The yeti cave was a short and brutal combat, for them. Their leader of sorts attacked with a cold-wielding blade. We got the better of him as well, and ended up taking it away from him. We moved out into the main hallway of the steading, and came to an intersection of sorts where we could see another cave, a long stairway going down and the hallway moving farther forward with a steep precipice on the left. The steps were going down that precipice. Not having encountered anything of note, the dwarf decided to go out on a walkabout. As we
were mucking about upstairs, he kept going down, and down, and down…
My character, being the practical guy he is, improvised a rescue plan he called “Christmas Vacation“. He borrowed a shield from one of the clerics, sat in it, and leaned back, holding on to the edges, and went down the stairs on an improvised toboggan, using the light from his Flame Tongue sword to guide the way. Athletics is one of the things Cloyer can do relatively well, and I passed two athletics checks on the way down. Jared (the DM) gave me the choice to slow the shield down, steer it somewhere else, or ride it into the nearest wolf. As I was shredding in high style at the moment, I decided to plow into the wolf at top speed. That did the trick– at least one of the attackers was now distracted by a hobbit on a sled. Wolfs in a straight up attack were a lot for my guy to handle, but fortunately one of the magic wielders had “feather fall” which can handle about 5 people. So the rest of the party leaped off the precipice, and counted the seconds, with the spell going off about 30 feet above the bottom. The late arriving reinforcements came in very handy for ending that conflict but it drew even more wolves which I lent a hand in dispatching. I firmly hold to the ancient credo of “protect your cleric no matter what else” and ran to assist the two clerics who got jumped by new wolves farther down the passageway.
As we recuperated once again a character wandered off on a scout while we tangled with some Sabre Toothed cats. They rejected my advances of friendship and offer of dead Yeti meat for a shot at live hobbit. Foolishly, I had tried to entice them by myself. Liv and learn!.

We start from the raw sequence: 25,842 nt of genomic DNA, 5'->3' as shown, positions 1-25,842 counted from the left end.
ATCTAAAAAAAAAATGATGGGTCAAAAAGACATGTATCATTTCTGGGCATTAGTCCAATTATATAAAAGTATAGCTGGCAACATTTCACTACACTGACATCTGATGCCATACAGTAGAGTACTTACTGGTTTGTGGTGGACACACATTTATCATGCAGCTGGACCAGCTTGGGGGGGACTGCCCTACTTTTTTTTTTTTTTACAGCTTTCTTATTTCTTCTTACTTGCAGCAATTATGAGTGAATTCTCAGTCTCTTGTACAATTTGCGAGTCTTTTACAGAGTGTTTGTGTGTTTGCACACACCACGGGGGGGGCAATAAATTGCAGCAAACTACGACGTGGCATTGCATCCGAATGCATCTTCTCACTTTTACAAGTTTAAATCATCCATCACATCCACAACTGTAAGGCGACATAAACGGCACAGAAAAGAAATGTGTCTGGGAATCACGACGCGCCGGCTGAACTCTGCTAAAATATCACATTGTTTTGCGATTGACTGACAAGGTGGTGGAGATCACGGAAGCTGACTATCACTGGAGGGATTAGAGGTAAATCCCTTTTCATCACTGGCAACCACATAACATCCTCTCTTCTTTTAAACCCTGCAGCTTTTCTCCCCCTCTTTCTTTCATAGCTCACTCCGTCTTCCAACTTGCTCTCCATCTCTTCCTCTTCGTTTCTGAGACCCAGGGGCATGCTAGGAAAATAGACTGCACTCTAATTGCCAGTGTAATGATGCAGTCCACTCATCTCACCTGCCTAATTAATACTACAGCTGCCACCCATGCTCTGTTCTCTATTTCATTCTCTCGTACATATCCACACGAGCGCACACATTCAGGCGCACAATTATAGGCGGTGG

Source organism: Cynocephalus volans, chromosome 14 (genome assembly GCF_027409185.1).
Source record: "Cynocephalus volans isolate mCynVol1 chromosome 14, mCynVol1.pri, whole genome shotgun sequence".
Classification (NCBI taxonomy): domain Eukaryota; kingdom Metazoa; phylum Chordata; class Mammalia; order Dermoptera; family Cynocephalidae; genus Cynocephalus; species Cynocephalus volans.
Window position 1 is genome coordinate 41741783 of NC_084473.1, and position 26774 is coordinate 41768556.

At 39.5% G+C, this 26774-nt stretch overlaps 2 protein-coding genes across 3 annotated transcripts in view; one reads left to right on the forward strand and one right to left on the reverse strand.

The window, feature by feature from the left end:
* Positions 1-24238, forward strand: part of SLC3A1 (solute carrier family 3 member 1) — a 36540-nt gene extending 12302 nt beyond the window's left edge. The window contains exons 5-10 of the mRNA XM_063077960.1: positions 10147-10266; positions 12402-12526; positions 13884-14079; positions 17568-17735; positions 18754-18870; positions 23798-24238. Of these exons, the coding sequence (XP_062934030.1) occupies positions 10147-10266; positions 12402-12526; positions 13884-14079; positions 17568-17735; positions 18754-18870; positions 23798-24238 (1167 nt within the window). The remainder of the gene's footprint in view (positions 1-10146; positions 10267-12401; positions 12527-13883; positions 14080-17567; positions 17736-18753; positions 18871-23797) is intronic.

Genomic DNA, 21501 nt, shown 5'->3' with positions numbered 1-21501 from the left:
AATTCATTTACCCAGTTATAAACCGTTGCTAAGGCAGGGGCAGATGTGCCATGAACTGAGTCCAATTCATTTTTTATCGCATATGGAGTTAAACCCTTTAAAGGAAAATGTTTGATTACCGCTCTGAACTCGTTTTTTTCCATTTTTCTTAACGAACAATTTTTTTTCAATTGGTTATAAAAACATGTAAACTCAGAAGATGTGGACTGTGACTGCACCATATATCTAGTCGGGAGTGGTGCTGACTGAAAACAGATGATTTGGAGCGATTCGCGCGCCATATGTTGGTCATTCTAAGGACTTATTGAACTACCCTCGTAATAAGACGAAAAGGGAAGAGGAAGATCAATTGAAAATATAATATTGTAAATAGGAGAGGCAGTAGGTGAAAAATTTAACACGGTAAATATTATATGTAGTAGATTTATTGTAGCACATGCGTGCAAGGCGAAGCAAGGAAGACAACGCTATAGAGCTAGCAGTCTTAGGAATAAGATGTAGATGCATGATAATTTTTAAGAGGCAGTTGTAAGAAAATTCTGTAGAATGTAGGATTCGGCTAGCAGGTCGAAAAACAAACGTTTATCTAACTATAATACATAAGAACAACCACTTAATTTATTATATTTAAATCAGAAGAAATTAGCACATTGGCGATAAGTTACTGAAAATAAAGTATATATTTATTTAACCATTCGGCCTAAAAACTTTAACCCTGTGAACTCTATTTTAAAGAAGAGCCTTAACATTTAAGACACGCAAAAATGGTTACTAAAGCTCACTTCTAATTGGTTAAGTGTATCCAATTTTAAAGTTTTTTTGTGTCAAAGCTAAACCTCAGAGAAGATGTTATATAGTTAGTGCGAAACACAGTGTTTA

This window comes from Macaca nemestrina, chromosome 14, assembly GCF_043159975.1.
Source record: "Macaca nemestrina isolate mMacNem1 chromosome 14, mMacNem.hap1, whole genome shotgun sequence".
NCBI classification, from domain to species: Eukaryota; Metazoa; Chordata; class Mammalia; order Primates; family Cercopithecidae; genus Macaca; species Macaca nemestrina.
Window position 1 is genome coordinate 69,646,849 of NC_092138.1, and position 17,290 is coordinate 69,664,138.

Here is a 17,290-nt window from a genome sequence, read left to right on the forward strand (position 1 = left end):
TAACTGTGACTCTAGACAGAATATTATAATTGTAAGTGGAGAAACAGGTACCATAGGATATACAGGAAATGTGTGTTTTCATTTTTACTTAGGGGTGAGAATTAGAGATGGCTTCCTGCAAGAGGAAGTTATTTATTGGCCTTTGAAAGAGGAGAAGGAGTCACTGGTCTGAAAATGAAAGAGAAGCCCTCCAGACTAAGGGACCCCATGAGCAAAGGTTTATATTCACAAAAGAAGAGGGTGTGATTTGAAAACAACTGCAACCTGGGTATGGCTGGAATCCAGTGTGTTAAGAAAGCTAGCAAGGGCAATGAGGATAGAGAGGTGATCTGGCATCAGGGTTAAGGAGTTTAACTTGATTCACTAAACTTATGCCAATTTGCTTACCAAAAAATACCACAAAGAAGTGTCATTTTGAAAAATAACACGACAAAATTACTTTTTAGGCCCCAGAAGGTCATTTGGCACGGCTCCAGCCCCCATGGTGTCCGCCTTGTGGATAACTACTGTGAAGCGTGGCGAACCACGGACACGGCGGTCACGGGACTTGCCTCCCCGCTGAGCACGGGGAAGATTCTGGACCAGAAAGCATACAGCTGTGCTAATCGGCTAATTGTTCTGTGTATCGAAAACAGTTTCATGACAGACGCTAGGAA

Meanwhile, our ranger guy ended up blundering into one of these:
Whatever it was, it was big, centipede like and it could make fire in its tummy. The Ranger blundered into his “ambush area” and it completely got the better of him. As in to the point of it trying to digest the Ranger. This was another big fight which inflicted a lot of damage on everyone who got close to this thing. This wasn’t a fight I was going to win in hand to hand, so I stayed back and ambushed with short bow, which certainly helped. After that was done (and the Ranger resurrected) it was then 10 PM in real time, and we called it a night.
What can I say? I loved it. I really enjoy 5th edition which is highly detailed and adds a lot of new stuff to think about, but most of the time you only really need to memorize a few statistics and skills. D&D 2.0 (which was my jam back in the 80s) had this level of detail but it was a whole level of magnitude less densely written. Garrett also had a great time, but he has much more recent fifth edition experience than I do (or anyone else at the game had, actually). The players were (mostly) new to me, with a few exceptions, and a very nice, friendly group of people who didn’t hesitate to explain concepts to this relative newb.
A great time was had by all, and I look forward to shredding in the Steading of the Frost Giant Jarl again in our next session.